2. Failing to disclose the payment of influencers.

The use of influencers or brand ambassadors has become a core element of most brands’ use of social media, but it risks blurring the boundaries between advertising and editorial.  The view of the regulators is unequivocal – any paid-for endorsement must be clearly identified.  The Advertising Standards Authority for Ireland (The ASAI) introduced new guidance on the ‘Recognisability of Marketing Communications’ in January of last year, to ensure that ‘Irish consumers are not misled by influencer marketing through online advertisements on blogs and social media websites.’  The ASAI reinforced the requirement to make it clear where an endorsement is paid-for and also recommend the use of clearly identifiable hashtags such as #Ad or #SP.  Bloggers and online influencers are already required to adhere to The ASAI’s Code of Standards for Advertising and Marketing Communications in Ireland.

Regulators have been slow to respond to breaches of the regulations, but there are signs that this is beginning to change.  One of the world’s leading brand owners, Procter & Gamble, was forced to remove a make-up tutorial that appeared on its Beauty Recommended YouTube channel.  Despite a clear message at the beginning of the video stating that the content was sponsored, the ASA ruled that it was in breach of one of its CAP Codes because it was ‘not obviously identifiable as marketing communications’. 

3. Misusing personal data 

Data privacy is a serious issue in many countries, which is why governments are increasingly legislating against what they consider to be the misuse of individual consumer data.  EU legislators have threatened large fines for any organisations guilty of misusing personal data and this includes data sourced from social media.  It is acceptable for researchers and marketers to look at individual tweets or posts that appear as part of a Google search, but as soon as they use them for research purposes they need to be aware of the sensitivities of using private data.  Jeremy Hollow, founder of Listen & Learn Research, a specialist social data analyst explained to me how his analysts are careful to abide by the market research codes and ethics: ‘We will look at publically available social data but we always make sure that comments or other forms of content are not attributable to a specific individual, which means we either aggregate the data with that of other individuals or change the details so that the specific individual is not recognisable’.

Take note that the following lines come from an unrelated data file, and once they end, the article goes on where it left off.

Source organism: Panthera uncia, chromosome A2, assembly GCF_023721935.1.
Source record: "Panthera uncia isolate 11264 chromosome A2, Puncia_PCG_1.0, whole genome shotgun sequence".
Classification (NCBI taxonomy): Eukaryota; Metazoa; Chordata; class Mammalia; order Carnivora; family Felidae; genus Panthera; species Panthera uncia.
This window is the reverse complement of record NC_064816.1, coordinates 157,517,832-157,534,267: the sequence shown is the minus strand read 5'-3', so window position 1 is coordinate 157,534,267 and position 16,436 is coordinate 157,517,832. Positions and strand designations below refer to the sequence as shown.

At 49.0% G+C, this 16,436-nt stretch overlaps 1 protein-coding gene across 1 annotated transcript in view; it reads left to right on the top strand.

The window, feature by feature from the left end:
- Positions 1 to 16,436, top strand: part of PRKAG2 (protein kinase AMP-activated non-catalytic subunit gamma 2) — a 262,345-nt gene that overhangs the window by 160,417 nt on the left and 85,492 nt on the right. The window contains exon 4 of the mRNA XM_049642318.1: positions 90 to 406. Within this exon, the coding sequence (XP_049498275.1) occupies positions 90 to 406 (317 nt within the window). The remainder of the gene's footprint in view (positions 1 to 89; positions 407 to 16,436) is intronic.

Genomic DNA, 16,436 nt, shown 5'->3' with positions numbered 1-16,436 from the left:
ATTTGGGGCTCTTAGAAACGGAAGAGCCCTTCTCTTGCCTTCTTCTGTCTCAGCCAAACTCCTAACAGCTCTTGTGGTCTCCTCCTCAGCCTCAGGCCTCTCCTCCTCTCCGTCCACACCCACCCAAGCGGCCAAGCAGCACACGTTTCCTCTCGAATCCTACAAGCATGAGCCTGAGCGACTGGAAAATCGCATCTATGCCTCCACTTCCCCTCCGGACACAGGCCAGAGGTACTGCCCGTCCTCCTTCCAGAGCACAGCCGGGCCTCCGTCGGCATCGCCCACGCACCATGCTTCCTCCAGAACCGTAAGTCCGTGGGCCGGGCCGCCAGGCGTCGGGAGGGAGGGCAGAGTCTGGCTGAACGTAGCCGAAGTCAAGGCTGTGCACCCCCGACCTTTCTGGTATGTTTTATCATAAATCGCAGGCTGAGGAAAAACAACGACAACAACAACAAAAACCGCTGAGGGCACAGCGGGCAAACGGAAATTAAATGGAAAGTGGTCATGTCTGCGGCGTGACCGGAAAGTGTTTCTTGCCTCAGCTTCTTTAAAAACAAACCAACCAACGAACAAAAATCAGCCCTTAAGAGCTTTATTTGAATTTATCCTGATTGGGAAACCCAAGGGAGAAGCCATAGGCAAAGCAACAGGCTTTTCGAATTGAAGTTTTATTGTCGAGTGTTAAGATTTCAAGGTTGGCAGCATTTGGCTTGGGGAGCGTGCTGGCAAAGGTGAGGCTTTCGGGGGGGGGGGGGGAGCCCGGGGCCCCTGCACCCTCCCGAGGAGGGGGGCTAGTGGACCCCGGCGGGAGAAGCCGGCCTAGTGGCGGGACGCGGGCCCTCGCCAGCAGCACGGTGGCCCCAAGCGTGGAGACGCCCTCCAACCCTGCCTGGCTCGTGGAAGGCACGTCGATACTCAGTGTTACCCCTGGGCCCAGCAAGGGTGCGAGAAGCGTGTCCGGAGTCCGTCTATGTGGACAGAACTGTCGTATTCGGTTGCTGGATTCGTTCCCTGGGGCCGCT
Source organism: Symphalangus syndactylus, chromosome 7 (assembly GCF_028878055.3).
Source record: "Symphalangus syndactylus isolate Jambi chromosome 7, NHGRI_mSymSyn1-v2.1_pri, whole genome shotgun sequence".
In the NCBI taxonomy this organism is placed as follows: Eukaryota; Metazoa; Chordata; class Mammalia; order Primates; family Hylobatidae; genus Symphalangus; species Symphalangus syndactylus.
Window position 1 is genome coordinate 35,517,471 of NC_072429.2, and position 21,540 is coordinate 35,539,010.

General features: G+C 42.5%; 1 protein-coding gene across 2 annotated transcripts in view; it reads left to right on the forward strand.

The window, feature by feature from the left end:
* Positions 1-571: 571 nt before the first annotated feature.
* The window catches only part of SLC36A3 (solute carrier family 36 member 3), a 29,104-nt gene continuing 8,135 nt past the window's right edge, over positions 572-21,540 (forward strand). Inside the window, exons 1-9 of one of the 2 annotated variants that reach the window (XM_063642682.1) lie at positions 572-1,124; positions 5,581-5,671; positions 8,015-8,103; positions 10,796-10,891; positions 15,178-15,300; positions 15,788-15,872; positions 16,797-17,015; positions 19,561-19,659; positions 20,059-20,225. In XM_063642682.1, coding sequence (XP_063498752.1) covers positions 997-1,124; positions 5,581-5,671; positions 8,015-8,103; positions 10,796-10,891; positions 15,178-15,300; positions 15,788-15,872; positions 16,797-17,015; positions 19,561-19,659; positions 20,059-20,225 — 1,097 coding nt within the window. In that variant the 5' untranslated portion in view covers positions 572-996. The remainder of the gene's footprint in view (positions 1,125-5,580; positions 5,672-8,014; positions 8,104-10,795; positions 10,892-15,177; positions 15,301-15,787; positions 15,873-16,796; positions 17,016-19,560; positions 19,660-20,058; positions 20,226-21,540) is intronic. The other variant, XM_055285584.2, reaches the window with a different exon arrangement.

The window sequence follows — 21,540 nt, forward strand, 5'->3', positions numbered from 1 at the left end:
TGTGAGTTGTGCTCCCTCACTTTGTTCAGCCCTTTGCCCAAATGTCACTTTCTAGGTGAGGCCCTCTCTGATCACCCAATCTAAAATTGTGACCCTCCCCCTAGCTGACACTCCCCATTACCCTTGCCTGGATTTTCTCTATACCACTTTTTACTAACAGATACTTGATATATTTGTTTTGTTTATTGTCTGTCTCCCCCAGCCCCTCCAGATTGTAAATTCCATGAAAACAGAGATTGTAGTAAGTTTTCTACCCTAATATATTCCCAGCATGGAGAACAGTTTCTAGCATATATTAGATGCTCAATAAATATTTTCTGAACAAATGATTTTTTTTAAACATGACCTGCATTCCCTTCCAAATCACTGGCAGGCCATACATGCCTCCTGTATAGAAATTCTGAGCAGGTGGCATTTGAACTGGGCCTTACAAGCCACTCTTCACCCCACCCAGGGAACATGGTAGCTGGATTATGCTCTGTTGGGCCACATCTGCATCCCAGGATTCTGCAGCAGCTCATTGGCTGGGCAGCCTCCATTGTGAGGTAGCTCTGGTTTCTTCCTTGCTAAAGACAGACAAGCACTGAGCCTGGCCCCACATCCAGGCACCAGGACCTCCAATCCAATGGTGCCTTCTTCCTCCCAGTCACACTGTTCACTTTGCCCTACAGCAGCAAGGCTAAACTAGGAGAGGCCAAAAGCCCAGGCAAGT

It pays to be cautious when using personal data – even featuring someone’s tweet or post in a public forum is effectively a breach.  Marketers should also ensure that everyone likely to use social media data is fully aware of the relevant regulations governing permissions and ‘opt-ins’.

Marketers and their teams are failing consistently to comply with industry regulations or codes of practice when it comes to social media.  In the eyes of the regulators and the general public, ignorance is no excuse.  And if something goes wrong – a social media campaign violates advertising codes, the payment of an influencer is not disclosed or a customer’s personal data is misused – it will be the marketer that is in the firing line.  

These are my suggestions for how you can avoid getting on the wrong side of the regulators:

1. Make sure you and your teams understand the relevant regulations and codes governing your industry sector;
2. Stay close to the regulators, as the rules governing social media are in an almost constant state of flux;
3. Establish the appropriate systems, compliance processes, policies and training to ensure that your team and your agency partners abide by the rules;
4. Avoid pushing the boundaries, especially when it comes to the identification of paid-for activity – honesty and transparency should be non-negotiable. 
5. Stay vigilant – social media has a nasty habit of producing unexpected or unforeseeable challenges for marketers.

 
Martin Thomas will be discussing this topic in more detail during a Social Media Marketing Masterclass in Dublin on 1st February 2018.
 
We have created our Masterclass series for senior-level marketers looking to take a deep-dive into a specialised topic, to enable them to make insightful decisions and better choices for their business. The series is focused on helping you develop competencies specific to the knowledge, skills and mindset required of senior marketing leaders. We will host a Masterclass with Martin Thomas on Thursday 1st of February. More information on this Masterclass can be found here. 

 

ABOUT THE AUTHOR